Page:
The NYPD and the Department of Information Technology and Telecommunications have fashioned an interactive crime map of the five boroughs.

Type in an address and you can see the locations of all reported felonies nearby for all months from January 2012 to October 2013, or you can see how felonies stack up by precinct.

"This administration has relied on data to drive its crime fighting, and this map helps enhance New Yorkers’ and researchers’ understanding of where felony and violent crime persists," NYPD Commissioner Ray Kelly says is a release.

The NYPD is notoriously selective with its information—stonewalling Freedom of Information Act requests with impunity and playing favorites with whom it shares data. Last week, individual precincts were ordered to withhold weekly crime data that had traditionally been available to local reporters. So why did the police release this map?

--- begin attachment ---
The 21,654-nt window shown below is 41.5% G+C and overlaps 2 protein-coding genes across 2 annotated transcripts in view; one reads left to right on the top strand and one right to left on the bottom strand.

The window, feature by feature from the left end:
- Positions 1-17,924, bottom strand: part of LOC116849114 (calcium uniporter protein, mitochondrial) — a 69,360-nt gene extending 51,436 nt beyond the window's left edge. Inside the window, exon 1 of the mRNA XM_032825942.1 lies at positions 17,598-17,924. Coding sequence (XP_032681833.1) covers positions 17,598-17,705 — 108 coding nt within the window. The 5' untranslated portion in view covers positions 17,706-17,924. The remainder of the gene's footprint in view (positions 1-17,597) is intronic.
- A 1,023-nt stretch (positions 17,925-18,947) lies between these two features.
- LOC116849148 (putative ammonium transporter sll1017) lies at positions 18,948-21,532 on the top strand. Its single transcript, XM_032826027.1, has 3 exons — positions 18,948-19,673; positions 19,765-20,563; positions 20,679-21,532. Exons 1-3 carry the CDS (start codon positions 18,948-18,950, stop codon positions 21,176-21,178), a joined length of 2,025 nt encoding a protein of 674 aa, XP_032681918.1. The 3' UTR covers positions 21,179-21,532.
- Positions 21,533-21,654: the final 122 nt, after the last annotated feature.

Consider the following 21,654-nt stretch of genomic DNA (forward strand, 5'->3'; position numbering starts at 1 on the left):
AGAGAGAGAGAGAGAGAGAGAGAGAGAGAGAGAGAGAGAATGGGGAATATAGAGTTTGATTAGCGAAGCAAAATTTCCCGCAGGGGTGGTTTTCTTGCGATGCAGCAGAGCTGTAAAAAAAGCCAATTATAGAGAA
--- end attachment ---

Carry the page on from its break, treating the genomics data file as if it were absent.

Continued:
Because they had to, per a City Council ordinance passed in the spring. Also, this data has been available on the NYPD's website since 2003.

Gothamist's crime map—which culls scanner reports to provide you an up-to-the-minute look at what's happening around the city—is currently under repair. Look for our new and improved crime map in a few weeks.